|Local Team Heads to Nashville to Present Ali Kemp Educational (T.A.K.E.) Foundation Program at Vanderbilt University|
A team of eight from the Johnson County Park and Recreation District is heading to Nashville's Vanderbilt University on March 30 to present The Ali Kemp Educational (T.A.K.E.) Foundation Self Defense Program to sorority members.
The T.A.K.E. program was initiated locally in January 2004 as a means to fight the kind of violence that killed the 19-year-old Leawood woman after which the program is named. Kemp was strangled in June 2002 while working alone as a lifeguard at a subdivision pool. Since mid-2004 the program has been administrated by the District and officials estimate that in its first 14 months, the program has reached nearly 3,000 women and girls.
Corporate and Community Wellness Manager Jill Leiker, a professional self-defense trainer who manages the program and who will be leading the team to Vanderbilt, said she expected the program to be popular, but its quick growth has exceeded her expectations.
"We found out really quickly that we needed to add more classes, so we basically tripled our offering in order to meet the need in the first round of community classes," she said.
A breakthrough of sorts came when the program fulfilled a request to present the training to 150 members of a sorority at the University of Kansas in October of 2004.
"That was the first time we'd done that size of class," Leiker said. "(JCPRD Director) "Michael Meadors really said from day one that he envisioned seeing large groups of women in a gym and everybody doing this program. The concept of keeping the class size small in order to have one-on-one personal attention was where I thought it needed to go. But when we experienced the KU situation with 150 girls, Michael's vision really came to fruition because it worked. The key was keeping that same teacher-to-student ratio where people could still feel they were getting personal attention. The group dynamics of that many people doing the same thing was amazing."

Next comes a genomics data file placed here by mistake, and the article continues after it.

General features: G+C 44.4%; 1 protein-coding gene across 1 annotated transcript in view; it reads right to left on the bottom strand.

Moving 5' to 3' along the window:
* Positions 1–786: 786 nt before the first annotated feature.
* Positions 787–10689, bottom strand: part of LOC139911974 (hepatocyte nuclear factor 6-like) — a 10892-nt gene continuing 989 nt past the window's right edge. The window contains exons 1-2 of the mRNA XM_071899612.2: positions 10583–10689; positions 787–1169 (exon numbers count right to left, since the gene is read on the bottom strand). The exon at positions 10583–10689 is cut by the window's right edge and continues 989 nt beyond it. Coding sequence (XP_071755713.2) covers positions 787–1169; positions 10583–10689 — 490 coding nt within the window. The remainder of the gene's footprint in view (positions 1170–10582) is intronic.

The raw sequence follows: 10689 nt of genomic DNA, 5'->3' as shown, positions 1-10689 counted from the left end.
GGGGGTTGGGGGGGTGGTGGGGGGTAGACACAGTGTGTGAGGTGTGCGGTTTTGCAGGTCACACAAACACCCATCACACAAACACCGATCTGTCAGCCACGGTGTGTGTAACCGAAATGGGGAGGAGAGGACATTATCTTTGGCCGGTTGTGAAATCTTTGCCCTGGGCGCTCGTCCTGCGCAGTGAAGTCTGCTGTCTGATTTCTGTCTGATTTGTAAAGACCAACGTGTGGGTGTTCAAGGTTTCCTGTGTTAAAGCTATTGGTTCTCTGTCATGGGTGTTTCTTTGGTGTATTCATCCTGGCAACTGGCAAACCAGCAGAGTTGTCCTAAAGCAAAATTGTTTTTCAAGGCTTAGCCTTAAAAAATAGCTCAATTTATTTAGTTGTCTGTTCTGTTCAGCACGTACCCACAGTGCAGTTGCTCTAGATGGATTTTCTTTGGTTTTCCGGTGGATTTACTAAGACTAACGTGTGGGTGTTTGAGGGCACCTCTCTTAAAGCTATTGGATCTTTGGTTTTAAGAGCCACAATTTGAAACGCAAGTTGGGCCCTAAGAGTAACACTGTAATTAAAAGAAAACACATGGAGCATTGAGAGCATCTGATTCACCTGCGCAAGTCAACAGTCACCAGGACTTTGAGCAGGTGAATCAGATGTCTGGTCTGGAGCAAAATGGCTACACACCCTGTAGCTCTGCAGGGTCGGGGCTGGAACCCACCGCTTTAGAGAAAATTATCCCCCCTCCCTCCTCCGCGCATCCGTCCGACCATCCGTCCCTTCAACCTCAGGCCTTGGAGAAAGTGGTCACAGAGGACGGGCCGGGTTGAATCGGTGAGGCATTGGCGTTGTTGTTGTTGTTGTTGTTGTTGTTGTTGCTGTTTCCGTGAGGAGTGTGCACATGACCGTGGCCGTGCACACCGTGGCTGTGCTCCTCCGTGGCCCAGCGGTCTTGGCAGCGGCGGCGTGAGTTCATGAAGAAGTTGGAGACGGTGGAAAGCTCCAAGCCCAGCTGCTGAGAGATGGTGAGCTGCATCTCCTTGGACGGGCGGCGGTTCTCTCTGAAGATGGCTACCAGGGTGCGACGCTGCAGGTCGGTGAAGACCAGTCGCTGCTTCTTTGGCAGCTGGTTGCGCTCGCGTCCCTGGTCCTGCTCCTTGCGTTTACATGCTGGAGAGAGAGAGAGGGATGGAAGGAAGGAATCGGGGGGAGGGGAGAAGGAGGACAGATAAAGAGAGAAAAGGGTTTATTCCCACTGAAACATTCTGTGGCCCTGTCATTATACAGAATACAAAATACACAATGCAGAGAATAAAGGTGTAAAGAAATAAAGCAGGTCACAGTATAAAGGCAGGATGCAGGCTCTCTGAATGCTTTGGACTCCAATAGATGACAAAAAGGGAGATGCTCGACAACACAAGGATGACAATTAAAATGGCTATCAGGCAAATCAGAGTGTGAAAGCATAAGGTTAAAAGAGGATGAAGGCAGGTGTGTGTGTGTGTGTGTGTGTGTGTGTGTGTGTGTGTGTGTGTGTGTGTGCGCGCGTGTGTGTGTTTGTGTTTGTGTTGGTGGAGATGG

When the community programs were offered again starting in January in this year, class sizes were upped to 125 per session in order to meet the continuing demand. In addition, Leiker said she has been receiving a growing number of requests to present the program for groups such as girl scout troops, schools, churches, corporations and sororities. To meet this demand, Jill has added a number of seasonal staff members to date, who she hopes will soon be able to present some of the smaller programs on their own.
Other members of the JCPRD team going to Vanderbilt include: Julie Sebby, JoAnn Miller, Drew Price, Rita Price, Bob Leiker, Jarrett Leiker, and Christy Deines.
In addition to about 150 Vanderbilt students, organizers anticipate a crew from the America's Most Wanted television show will be on hand during part of the program at Vanderbilt to tape for a future segment. Kemp's case was featured on the program several times prior to the arrest in November 2004 of a suspect and drew more viewer response than any in the program's history, Leiker said.
A web site was recently launched at www.takedefense.org to serve as a nationwide clearinghouse for defense classes. In addition, 3,000 posters have been produced and passed out to those who complete the program, including those at Vanderbilt, and one or two local billboards are planned.
This program is being presented by T.A.K.E. (The Ali Kemp Educational) Foundation in cooperation with the Johnson County Park and Recreation District, City of Leawood Parks and Recreation, and the Blue Valley Recreation Commission. The idea for the program was originally brought by representatives of the Kemp family to the local recreation agencies.